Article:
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Christmas trees under threat

16 September 2016

Phoney war: the front page of The Sunday Telegraph

Phoney war: the front page of The Sunday Telegraph

THE war on Christmas starts earlier every year. Still, I don’t think that any paper has ever gone so far, so early, as The Sunday Telegraph did this year with the front-page splash “‘Political correctness a threat to Christmas’”.

The speech marks conform to the well established British newspaper convention that means to put something in quotes in a headline means that no one has actually said it. And, sure enough, in the report of a speech by Dame Louise Casey, she warned that political correctness, or an unwillingness to impose British laws and mores on immigrant communities, actually threatened social cohesion rather than Christmas.

The example given was of a community centre where a “festive tree” was put up because “the incredibly well-meaning white manager” did not want to offend his Asian and Muslim staff by using the word “Christmas”.

“‘What offence did he think he was causing? What did we ever think would be offensive about celebrating Christmas with a tree?’ Dame Louise said.”

From here, apparently, it was a short slide to the horrors of the Rotherham child-abuse scandal — also caused, the article suggested, by misplaced cultural sensitivity. I wish I could believe this. If the problems in Rotherham, or Oxford, or any number of similar places, were caused only by wimpish white liberals, they would have been so much easier to solve. All the indications are that they had much deeper and more sinister roots.

In Rotherham, at least, it appears that bad elements had infiltrated the local power structure: the police, as well as the Labour Party. It is also clear that the care-home system has broken down in many parts of England, something that probably has more to do with a lack of funding than the rise of Islam.

Presumably, the paper had some rather better story prepared, which fell through at the last minute, and left this on the front page.


SOMETIMES, there are stories that just don’t make it through the papers’ filters, and the outrage expressed by the Accord coalition and the British Humanist Association at the expansion of “faith schools” announced by the Prime Minister is one such. It was not mentioned even in The Guardian, except in passing in Polly Toynbee’s column.

The trouble for that campaign is that it is the intersection of two causes that really do not sit well together: the fear of increasing inequality, and the fear of Islam and possibly other non-Christian religions. The people who are worried about one tend not to belong to the same tribes as those who worry about the other: if you think there is too much Muslim influence in this country, you won’t think that the answer is to make Muslims more equal.

Against this, the campaigners like to put up the example of Northern Ireland; but the English regard Northern Ireland as an entirely foreign country that has no lessons of any interest for us.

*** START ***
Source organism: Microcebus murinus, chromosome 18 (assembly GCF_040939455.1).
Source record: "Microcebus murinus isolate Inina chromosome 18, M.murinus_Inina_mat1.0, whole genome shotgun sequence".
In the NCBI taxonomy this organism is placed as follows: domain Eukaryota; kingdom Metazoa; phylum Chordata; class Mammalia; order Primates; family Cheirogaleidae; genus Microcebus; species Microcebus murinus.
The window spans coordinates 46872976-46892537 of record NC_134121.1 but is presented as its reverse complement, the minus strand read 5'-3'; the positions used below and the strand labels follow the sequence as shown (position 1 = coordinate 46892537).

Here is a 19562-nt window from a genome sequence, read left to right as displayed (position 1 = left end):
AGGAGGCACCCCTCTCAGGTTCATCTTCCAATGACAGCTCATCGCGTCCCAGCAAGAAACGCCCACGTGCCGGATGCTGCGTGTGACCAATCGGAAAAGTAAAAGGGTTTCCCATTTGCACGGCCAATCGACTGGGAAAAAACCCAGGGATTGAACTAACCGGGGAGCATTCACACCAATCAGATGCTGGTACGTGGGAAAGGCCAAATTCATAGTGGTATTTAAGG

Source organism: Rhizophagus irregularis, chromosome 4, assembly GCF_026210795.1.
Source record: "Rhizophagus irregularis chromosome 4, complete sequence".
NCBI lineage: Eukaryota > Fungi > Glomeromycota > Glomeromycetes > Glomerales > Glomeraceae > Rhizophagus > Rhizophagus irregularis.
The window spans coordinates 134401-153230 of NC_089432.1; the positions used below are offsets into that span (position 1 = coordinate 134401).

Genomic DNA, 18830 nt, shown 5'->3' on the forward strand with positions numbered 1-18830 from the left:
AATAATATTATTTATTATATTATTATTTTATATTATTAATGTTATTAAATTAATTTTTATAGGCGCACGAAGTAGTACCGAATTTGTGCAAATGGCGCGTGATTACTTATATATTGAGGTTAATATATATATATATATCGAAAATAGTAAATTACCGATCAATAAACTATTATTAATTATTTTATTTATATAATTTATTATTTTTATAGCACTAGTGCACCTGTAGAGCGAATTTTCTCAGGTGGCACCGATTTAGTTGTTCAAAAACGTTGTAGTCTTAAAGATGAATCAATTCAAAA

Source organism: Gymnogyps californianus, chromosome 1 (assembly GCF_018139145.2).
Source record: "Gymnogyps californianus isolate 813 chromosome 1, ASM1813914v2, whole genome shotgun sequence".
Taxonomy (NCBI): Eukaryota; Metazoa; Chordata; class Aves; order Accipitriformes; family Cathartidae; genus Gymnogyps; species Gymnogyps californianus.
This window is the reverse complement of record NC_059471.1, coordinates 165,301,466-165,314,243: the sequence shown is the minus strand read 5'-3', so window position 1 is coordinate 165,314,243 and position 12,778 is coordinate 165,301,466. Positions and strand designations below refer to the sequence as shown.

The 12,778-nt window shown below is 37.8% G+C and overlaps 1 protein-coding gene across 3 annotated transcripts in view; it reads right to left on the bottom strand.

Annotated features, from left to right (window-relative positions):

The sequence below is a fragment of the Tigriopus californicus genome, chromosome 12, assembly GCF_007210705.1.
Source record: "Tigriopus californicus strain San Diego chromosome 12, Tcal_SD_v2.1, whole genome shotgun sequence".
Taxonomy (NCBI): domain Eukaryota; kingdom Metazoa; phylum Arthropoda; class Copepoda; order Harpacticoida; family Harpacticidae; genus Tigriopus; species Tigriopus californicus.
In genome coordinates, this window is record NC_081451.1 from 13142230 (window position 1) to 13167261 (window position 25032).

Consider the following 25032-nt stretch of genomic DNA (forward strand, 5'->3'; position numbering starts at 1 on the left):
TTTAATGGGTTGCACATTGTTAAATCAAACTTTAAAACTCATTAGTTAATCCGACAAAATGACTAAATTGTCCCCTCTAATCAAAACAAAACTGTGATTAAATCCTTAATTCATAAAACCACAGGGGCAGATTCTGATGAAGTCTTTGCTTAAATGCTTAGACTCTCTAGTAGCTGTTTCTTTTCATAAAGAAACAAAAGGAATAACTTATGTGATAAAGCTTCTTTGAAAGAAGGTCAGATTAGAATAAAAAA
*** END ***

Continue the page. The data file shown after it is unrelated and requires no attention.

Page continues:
Meanwhile, Janan Ganesh, in the Financial Times, had one of the most merciless flayings you will ever read of the rhetoric of “meritocracy” as it applies to schools. “Almost everybody talks a good game about social mobility and almost nobody means it. They want a world in which their kin cannot move down, or even feel the shiver of insecurity at the prospect. This impulse is entirely natural but it should not be cloaked in a pretence of concern for fairness and merit.

“Mrs May wants a society where individual potential, performance and reward are aligned. Barring a sudden and historic proliferation of attractive jobs such as nobody sees coming, she must therefore want more people of her class to take a tumble in life, and to will the means via government policy. She does not, and neither do many people. Maybe we go to war over marginal differences in school structure because other kinds of advantage are too awkward to confront.”


MEANWHILE, in the New Statesman, this season’s fashionable intellectual, Yuval Harari, had an essay on religion in which passages of stony clarity were linked by great fogs of swirling rhetoric. My favourite among the many unblushing contradictions in the piece was this: “Godless religions are nothing new. Thousands of years ago Buddhism put its trust in the natural laws of karma . . . rather than dependent deities.”

This was followed shortly by: “Religion gives a complete description of the world and offers us a well-defined contract with predetermined goals: ‘God exists. He told us to behave in certain ways. If you obey God, you’ll be admitted to heaven. If you disobey Him, you will burn in hell.’”

Apparently, we are going to spend the next century believing in “salvation through algorithms and genes” — a statement that would be a lot more believable were it not apparent that the author takes it entirely seriously, and supposes that this kind of manipulation will, in fact, save the elect.

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